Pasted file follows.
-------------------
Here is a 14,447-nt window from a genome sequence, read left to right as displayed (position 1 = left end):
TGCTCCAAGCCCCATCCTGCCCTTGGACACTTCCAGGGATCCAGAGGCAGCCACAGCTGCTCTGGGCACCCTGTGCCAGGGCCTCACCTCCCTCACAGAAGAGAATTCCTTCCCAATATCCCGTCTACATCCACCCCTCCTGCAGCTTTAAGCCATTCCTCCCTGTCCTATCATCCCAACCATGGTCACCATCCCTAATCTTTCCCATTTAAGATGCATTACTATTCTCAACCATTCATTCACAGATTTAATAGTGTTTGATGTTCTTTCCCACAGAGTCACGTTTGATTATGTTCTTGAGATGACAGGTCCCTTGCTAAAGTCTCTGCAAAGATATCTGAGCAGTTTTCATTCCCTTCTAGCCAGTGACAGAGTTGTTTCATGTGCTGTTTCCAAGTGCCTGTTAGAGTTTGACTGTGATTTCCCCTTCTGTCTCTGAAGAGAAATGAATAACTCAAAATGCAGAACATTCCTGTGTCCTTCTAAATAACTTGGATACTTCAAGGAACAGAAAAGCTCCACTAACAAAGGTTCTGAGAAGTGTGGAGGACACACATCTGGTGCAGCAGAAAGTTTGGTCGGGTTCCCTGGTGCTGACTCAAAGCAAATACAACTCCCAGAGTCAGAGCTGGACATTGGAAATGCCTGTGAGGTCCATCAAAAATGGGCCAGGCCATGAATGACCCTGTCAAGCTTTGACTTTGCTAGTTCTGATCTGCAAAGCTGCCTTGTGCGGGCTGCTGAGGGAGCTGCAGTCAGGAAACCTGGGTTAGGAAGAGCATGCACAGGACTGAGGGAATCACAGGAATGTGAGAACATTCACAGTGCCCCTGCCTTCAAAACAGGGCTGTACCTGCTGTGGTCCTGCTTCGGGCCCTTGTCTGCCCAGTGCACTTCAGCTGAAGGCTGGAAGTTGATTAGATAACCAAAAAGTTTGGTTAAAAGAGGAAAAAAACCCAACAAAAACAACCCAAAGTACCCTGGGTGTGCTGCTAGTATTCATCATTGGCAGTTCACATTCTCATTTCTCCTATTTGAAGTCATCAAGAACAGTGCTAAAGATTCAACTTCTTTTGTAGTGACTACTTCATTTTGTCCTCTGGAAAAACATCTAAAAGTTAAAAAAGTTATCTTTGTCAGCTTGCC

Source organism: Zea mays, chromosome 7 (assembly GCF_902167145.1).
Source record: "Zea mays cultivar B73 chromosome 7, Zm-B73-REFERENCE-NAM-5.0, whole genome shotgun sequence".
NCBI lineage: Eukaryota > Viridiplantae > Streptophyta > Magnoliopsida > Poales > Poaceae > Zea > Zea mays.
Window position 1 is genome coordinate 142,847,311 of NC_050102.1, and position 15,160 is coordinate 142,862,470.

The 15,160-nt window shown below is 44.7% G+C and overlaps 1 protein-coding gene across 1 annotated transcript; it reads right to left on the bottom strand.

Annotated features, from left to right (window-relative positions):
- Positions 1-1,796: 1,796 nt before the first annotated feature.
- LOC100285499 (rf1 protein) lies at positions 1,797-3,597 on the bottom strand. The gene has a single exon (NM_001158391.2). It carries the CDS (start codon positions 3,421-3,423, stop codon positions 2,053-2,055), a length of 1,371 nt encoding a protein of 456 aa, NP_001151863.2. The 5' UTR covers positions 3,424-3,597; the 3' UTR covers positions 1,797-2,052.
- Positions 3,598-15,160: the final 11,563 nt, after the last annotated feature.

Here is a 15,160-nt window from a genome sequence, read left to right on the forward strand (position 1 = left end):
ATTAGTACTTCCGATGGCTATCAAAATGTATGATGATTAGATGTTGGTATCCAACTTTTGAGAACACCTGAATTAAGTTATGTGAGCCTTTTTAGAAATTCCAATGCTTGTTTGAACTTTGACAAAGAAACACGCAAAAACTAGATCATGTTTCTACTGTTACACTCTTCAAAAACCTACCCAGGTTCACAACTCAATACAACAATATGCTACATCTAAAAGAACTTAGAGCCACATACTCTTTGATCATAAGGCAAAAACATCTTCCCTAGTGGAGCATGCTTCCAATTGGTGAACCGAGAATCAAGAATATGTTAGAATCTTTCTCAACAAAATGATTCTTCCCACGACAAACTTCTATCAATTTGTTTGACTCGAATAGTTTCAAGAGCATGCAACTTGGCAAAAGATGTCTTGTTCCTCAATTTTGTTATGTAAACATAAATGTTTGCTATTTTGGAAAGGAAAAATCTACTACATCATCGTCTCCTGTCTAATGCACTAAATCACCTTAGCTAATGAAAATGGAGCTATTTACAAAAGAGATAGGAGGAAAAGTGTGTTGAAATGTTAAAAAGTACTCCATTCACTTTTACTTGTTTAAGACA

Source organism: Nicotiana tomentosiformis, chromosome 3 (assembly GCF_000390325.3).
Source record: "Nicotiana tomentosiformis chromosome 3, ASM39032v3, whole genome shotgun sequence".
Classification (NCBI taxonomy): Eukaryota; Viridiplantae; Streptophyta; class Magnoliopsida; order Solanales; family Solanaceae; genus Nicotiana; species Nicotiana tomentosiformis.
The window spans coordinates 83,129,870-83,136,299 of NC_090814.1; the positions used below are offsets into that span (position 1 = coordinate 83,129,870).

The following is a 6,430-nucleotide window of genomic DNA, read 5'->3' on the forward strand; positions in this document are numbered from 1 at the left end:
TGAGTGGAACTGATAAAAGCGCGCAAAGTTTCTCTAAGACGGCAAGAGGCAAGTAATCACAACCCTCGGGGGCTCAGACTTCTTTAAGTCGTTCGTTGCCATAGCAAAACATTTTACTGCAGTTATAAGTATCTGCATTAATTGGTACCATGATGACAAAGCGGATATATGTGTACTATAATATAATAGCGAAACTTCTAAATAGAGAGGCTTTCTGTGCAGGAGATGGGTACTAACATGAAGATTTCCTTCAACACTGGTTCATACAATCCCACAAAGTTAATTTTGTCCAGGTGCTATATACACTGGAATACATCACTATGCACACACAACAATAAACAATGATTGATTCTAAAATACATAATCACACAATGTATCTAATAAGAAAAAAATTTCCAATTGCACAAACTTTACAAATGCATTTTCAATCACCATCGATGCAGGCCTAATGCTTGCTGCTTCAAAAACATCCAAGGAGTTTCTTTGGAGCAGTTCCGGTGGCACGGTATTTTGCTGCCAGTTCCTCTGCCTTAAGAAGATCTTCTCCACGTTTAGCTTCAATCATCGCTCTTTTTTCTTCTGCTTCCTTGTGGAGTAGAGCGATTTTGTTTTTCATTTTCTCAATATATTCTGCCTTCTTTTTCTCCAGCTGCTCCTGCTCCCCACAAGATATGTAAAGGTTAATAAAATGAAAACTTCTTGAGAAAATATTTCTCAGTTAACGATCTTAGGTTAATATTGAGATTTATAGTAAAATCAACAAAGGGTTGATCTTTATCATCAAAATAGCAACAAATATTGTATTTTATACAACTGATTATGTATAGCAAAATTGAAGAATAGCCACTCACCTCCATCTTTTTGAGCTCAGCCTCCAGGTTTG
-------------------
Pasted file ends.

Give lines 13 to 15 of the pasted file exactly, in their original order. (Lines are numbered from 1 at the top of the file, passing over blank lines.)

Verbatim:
ATTAGTACTTCCGATGGCTATCAAAATGTATGATGATTAGATGTTGGTATCCAACTTTTGAGAACACCTGAATTAAGTTATGTGAGCCTTTTTAGAAATTCCAATGCTTGTTTGAACTTTGACAAAGAAACACGCAAAAACTAGATCATGTTTCTACTGTTACACTCTTCAAAAACCTACCCAGGTTCACAACTCAATACAACAATATGCTACATCTAAAAGAACTTAGAGCCACATACTCTTTGATCATAAGGCAAAAACATCTTCCCTAGTGGAGCATGCTTCCAATTGGTGAACCGAGAATCAAGAATATGTTAGAATCTTTCTCAACAAAATGATTCTTCCCACGACAAACTTCTATCAATTTGTTTGACTCGAATAGTTTCAAGAGCATGCAACTTGGCAAAAGATGTCTTGTTCCTCAATTTTGTTATGTAAACATAAATGTTTGCTATTTTGGAAAGGAAAAATCTACTACATCATCGTCTCCTGTCTAATGCACTAAATCACCTTAGCTAATGAAAATGGAGCTATTTACAAAAGAGATAGGAGGAAAAGTGTGTTGAAATGTTAAAAAGTACTCCATTCACTTTTACTTGTTTAAGACA

Source organism: Nicotiana tomentosiformis, chromosome 3 (assembly GCF_000390325.3).
Source record: "Nicotiana tomentosiformis chromosome 3, ASM39032v3, whole genome shotgun sequence".